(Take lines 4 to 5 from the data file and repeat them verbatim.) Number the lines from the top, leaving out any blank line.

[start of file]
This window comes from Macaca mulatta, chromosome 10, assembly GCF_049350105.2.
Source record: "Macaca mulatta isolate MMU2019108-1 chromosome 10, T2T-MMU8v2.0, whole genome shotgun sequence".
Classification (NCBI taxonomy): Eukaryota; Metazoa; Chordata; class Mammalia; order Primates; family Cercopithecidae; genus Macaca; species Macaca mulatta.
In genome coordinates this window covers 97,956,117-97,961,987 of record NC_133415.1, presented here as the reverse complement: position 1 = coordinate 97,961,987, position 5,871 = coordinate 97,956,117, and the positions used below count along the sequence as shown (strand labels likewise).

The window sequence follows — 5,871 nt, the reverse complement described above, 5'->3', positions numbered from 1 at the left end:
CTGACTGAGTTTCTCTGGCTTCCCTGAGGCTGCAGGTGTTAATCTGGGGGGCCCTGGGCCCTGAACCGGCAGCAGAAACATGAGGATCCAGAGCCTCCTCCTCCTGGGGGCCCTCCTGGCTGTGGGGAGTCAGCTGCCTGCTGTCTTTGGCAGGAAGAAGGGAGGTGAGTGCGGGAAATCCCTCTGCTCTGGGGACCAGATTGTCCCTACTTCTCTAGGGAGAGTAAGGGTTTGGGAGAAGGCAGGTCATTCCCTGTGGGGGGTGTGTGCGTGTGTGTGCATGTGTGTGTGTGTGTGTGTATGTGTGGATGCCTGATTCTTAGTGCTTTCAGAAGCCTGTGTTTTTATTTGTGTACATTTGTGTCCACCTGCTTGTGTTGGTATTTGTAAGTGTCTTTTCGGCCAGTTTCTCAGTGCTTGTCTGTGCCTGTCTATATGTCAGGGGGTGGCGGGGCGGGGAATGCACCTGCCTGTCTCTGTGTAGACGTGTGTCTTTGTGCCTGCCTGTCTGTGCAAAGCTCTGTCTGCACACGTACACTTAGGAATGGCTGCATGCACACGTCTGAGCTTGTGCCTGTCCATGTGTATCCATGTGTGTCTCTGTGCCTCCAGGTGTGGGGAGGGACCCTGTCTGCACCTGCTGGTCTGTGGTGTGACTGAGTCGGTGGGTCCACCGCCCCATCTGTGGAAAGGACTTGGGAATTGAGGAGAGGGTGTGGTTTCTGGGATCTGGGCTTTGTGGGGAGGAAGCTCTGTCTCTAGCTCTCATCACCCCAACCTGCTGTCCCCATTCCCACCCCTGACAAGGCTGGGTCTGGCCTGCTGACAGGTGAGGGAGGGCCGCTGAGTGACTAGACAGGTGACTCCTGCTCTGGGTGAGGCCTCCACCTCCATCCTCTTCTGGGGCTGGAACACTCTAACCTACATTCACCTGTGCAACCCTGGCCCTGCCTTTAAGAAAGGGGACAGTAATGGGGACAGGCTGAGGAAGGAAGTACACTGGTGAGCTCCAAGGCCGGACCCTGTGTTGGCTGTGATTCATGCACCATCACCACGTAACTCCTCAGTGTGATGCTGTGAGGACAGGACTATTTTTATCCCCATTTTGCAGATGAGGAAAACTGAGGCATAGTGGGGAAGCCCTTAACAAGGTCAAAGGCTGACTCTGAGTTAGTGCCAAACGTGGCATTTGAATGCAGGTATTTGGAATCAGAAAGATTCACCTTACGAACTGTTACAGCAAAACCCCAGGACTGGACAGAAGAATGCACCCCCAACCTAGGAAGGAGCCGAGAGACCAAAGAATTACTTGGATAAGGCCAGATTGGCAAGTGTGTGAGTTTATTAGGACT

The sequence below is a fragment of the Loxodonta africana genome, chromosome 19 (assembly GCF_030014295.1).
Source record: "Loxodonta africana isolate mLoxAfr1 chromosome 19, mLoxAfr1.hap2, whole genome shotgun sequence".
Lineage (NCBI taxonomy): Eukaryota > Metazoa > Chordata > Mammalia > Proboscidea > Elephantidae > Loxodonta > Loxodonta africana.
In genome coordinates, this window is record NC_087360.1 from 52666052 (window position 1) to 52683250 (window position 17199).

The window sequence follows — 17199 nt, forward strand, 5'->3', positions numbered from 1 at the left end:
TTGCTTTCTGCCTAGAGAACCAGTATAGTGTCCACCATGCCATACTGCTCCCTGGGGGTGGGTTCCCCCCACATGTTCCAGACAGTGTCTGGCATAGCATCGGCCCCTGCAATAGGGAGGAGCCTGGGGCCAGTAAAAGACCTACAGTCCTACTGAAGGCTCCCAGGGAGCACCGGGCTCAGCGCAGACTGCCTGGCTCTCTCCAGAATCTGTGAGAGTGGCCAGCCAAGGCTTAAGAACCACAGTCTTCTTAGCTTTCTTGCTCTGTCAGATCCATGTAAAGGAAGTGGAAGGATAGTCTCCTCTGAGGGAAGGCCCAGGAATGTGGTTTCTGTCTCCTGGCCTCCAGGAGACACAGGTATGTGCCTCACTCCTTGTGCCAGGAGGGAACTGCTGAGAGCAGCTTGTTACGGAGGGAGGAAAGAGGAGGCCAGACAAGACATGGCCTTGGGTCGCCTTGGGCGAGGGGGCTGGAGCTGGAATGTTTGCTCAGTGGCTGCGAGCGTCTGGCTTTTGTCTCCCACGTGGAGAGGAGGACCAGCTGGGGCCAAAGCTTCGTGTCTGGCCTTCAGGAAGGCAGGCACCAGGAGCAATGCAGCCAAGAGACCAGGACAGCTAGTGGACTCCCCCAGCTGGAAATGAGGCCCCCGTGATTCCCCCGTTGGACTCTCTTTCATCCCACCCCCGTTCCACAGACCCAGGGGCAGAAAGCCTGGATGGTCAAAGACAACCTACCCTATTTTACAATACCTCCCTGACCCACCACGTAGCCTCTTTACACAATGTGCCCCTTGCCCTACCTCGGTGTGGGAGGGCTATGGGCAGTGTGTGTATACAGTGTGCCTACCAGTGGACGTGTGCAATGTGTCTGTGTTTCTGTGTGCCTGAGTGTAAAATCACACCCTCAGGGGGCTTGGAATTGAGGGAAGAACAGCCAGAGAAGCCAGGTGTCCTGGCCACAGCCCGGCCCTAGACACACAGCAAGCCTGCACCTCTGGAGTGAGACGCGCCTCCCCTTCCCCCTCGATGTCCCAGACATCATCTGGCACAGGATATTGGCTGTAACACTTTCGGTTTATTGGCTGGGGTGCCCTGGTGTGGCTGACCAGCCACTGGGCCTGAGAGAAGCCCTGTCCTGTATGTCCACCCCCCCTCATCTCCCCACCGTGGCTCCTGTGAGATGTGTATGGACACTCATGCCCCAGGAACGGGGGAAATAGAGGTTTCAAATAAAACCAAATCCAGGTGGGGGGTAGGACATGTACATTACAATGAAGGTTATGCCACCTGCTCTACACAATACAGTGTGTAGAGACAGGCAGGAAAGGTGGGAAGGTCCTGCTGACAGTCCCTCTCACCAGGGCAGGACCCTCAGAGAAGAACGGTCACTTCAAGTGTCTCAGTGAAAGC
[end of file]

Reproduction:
In genome coordinates this window covers 97,956,117-97,961,987 of record NC_133415.1, presented here as the reverse complement: position 1 = coordinate 97,961,987, position 5,871 = coordinate 97,956,117, and the positions used below count along the sequence as shown (strand labels likewise).

The window sequence follows — 5,871 nt, the reverse complement described above, 5'->3', positions numbered from 1 at the left end: